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Detecting COVID-19 infection hotspots in England using large-scale self-reported data from a mobile application: a prospective, observational study

Research output: Contribution to journalArticle

Thomas Varsavsky, Mark S. Graham, Liane S. Canas, Sajaysurya Ganesh, Joan Capedevilla Pujol, Carole H. Sudre, Benjamin Murray, Marc Modat, M. Jorge Cardoso, Christina M. Astley, David A. Drew, Long H. Nguyen, Tove Fall, Maria F Gomez, Paul W. Franks, Andrew T. Chan, Richard Davies, Jonathan Wolf, Claire J. Steves, Tim D. Spector & 1 more Sebastien Ourselin

Original languageEnglish
Pages (from-to)E21-E29
JournalThe Lancet Public Health
Volume6
Issue number1
Early online date3 Dec 2020
DOIs
Accepted/In press10 Nov 2020
E-pub ahead of print3 Dec 2020
Published1 Jan 2021

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King's Authors

Abstract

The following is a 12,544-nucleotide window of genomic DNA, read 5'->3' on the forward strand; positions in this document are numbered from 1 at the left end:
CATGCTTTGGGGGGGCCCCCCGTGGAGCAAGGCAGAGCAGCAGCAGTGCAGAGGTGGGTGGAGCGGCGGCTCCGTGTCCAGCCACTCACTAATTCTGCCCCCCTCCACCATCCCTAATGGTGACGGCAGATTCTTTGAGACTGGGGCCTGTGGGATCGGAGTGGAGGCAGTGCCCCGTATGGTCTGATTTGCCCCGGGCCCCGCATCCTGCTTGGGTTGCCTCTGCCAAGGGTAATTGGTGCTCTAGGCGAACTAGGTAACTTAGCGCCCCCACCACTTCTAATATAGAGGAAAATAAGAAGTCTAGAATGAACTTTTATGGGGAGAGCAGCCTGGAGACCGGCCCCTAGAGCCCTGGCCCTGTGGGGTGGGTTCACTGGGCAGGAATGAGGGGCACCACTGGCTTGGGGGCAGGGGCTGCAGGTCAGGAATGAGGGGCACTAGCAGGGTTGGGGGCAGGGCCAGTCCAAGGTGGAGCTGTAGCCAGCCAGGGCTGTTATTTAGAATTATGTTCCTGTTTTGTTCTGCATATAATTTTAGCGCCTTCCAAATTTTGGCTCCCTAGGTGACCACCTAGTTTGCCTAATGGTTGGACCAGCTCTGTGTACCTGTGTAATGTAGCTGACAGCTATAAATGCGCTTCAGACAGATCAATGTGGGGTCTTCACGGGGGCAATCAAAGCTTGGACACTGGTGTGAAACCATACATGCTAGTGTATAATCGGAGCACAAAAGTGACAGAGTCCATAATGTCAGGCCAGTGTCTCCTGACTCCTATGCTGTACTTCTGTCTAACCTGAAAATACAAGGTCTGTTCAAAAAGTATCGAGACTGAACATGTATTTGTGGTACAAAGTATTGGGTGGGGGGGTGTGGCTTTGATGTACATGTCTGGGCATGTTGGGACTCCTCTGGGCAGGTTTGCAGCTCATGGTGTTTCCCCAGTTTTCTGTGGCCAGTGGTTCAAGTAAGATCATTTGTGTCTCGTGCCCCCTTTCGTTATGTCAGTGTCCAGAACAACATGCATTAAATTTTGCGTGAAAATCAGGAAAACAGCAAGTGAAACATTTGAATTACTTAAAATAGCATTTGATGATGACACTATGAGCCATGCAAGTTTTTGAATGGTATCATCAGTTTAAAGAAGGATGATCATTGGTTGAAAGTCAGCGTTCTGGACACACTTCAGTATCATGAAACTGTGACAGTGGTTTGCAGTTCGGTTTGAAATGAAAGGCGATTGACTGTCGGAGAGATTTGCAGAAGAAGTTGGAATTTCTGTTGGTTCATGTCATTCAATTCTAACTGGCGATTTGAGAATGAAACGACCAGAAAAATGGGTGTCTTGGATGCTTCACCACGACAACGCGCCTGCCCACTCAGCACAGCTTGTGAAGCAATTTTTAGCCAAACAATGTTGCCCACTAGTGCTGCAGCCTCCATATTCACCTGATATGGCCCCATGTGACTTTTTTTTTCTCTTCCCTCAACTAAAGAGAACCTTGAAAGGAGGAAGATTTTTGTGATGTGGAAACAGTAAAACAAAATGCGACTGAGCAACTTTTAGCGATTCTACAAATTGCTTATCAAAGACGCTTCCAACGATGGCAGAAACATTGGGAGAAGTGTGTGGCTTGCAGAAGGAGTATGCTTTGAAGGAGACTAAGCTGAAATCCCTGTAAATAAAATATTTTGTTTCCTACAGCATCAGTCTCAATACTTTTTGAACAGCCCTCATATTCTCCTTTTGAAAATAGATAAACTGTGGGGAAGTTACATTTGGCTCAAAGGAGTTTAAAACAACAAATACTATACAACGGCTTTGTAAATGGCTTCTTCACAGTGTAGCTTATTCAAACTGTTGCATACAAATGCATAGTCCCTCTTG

Background: As many countries seek to slow the spread of COVID-19 without reimposing national restrictions, it has become important to track the disease at a local level to identify areas in need of targeted intervention. Methods: In this prospective, observational study, we did modelling using longitudinal, self-reported data from users of the COVID Symptom Study app in England between March 24, and Sept 29, 2020. Beginning on April 28, in England, the Department of Health and Social Care allocated RT-PCR tests for COVID-19 to app users who logged themselves as healthy at least once in 9 days and then reported any symptom. We calculated incidence of COVID-19 using the invited swab (RT-PCR) tests reported in the app, and we estimated prevalence using a symptom-based method (using logistic regression) and a method based on both symptoms and swab test results. We used incidence rates to estimate the effective reproduction number, R(t), modelling the system as a Poisson process and using Markov Chain Monte-Carlo. We used three datasets to validate our models: the Office for National Statistics (ONS) Community Infection Survey, the Real-time Assessment of Community Transmission (REACT-1) study, and UK Government testing data. We used geographically granular estimates to highlight regions with rapidly increasing case numbers, or hotspots. Findings: From March 24 to Sept 29, 2020, a total of 2 873 726 users living in England signed up to use the app, of whom 2 842 732 (98·9%) provided valid age information and daily assessments. These users provided a total of 120 192 306 daily reports of their symptoms, and recorded the results of 169 682 invited swab tests. On a national level, our estimates of incidence and prevalence showed a similar sensitivity to changes to those reported in the ONS and REACT-1 studies. On Sept 28, 2020, we estimated an incidence of 15 841 (95% CI 14 023–17 885) daily cases, a prevalence of 0·53% (0·45–0·60), and R(t) of 1·17 (1·15–1·19) in England. On a geographically granular level, on Sept 28, 2020, we detected 15 (75%) of the 20 regions with highest incidence according to government test data. Interpretation: Our method could help to detect rapid case increases in regions where government testing provision is lower. Self-reported data from mobile applications can provide an agile resource to inform policy makers during a quickly moving pandemic, serving as a complementary resource to more traditional instruments for disease surveillance. Funding: Zoe Global, UK Government Department of Health and Social Care, Wellcome Trust, UK Engineering and Physical Sciences Research Council, UK National Institute for Health Research, UK Medical Research Council and British Heart Foundation, Alzheimer's Society, Chronic Disease Research Foundation.

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